MONTREAL -- The controversial notwithstanding clause (section 33 of the Constitution Act), has been debated incessantly in Canada and particularly in Quebec since its inception in 1982, following the patriation of the Constitution.

Why? Because it allows a provincial government to disregard certain rights and freedoms, knowing those guarantees are likely to get in the way of the law it would like to pass.

“The notwithstanding clause is a kind of escape hatch that allows a government to pass a law that may not respect those rights and freedoms but instead of being struck down by courts it will have its effects anyway. It will be an enforceable law,” explained Robert Leckey, Dean of McGill University Faculty of Law.

Put a different way, the notwithstanding clause is a mechanism for the legislature to go ahead and legislate, despite those guarantees - or notwithstanding them.

The notwithstanding clause can’t be used to override all guarantees in the charter, but when invoked it does allow the government to ignore a large swath of core rights.

“It’s possible for there to be a law protected by the notwithstanding clause that will violate freedom of expression, freedom of religion, [or] the right to be free from discrimination. A number of the core protections can be temporarily pushed aside if the legislature decides that it wants its law to operate anyway,” said Leckey.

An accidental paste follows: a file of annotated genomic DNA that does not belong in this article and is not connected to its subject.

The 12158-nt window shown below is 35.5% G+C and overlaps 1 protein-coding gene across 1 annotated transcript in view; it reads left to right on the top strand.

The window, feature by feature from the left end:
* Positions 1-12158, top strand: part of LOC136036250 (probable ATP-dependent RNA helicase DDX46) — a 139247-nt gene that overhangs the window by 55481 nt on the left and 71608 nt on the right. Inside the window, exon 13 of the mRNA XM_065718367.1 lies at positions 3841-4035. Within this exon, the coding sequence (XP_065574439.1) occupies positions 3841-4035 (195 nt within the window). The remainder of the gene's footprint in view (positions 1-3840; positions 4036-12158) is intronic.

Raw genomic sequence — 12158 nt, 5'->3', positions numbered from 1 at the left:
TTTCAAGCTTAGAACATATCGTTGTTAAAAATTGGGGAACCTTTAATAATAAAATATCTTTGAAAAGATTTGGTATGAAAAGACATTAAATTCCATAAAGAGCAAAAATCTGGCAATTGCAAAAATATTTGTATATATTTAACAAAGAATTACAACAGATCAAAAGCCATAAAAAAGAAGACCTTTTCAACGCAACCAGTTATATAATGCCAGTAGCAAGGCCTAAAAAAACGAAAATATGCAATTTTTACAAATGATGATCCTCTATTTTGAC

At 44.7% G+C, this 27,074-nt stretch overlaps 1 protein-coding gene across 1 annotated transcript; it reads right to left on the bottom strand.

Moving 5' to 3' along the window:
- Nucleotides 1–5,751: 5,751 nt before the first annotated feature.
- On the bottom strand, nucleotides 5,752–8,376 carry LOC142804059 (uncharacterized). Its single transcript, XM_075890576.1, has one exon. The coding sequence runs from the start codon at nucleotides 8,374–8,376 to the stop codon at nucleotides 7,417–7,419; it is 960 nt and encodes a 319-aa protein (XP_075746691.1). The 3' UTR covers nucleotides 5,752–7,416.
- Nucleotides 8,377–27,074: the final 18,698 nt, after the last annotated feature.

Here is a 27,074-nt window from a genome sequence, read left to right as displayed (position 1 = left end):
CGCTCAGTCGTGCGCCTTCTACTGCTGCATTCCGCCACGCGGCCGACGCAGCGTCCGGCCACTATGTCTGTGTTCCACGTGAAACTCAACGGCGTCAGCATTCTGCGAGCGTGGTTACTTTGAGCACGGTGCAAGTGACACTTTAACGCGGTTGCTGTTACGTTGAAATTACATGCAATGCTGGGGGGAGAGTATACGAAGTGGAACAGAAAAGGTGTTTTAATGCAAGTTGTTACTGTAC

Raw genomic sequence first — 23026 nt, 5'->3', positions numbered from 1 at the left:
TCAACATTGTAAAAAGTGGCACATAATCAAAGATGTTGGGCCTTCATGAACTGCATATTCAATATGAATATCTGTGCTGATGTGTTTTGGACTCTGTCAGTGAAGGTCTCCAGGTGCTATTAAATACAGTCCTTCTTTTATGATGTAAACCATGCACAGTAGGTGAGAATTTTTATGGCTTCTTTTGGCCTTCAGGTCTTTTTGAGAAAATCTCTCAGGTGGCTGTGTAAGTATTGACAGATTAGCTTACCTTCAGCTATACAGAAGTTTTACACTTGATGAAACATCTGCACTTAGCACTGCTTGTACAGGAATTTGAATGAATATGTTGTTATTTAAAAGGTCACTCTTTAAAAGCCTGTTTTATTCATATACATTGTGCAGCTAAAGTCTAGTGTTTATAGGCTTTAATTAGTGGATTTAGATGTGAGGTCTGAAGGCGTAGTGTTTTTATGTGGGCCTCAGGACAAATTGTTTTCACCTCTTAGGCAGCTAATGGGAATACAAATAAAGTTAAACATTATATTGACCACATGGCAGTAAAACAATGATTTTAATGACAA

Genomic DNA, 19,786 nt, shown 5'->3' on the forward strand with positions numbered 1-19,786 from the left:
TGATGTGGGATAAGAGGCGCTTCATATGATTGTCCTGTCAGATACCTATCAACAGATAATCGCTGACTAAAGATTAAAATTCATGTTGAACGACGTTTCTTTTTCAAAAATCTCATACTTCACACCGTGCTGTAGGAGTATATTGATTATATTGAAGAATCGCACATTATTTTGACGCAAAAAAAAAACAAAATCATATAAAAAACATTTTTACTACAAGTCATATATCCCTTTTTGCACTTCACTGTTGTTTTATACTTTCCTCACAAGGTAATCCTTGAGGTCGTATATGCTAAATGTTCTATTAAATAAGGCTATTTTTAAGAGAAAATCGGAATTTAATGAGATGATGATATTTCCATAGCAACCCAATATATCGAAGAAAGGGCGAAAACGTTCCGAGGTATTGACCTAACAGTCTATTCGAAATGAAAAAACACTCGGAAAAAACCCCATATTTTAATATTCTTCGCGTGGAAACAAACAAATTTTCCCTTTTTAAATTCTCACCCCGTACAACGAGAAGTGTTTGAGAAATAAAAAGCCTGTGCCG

And its power extends to the courtroom. The notwithstanding clause prevents the court from striking down the law, even though judges are usually the designated “guardians of those protected rights,” Leckey explained.

However, when it comes to other guarantees, the right to mobility, the right to vote, and the minority language schooling protections in the Canadian charter, among others - the notwithstanding clause has no clout.

That’s why in the recent decision on Quebec’s law on secularism, Bill 21, “the court was able to declare that the law did not apply to the English Montreal School Board even though the law was protected by the notwithstanding clause,” Leckey explained.

The government does have to follow one key rule when it comes to this unique get-out-of-jail-free card and must use it in a law, not in a decree or a mention on its website. The legislative tactic can only be employed for a maximum of five years at a time.

“The idea of the five years is that there will be a general election at least once in every five-year period, so a legislature having used the notwithstanding clause will have to face the voters,” the law professor said.

If the government is reelected, it can renew the notwithstanding clause to preserve its law.


The notwithstanding clause originated in the early 1980s when the provinces were negotiating constitutional reform with the federal government, then led by Pierre Trudeau.

At the time, some of the premiers weren’t comfortable with the idea that provincial laws could be struck down by the courts for violating the new charter of human rights and freedoms being proposed.

The inclusion of a notwithstanding clause, served as “a compromise that secured the agreement of the provinces,” said Leckey, who added that Quebec has used the notwithstanding clause more than other jurisdictions.

Quebec’s premier has signalled he may go that route again when he tables a bill this spring expected to contain an in-depth review of the province’s language law.

“If we really believe in French as the common language, if we really believe that this language is vulnerable,” Francois Legault said recently, “we have to take action, and in some cases, we have to use the notwithstanding clause.”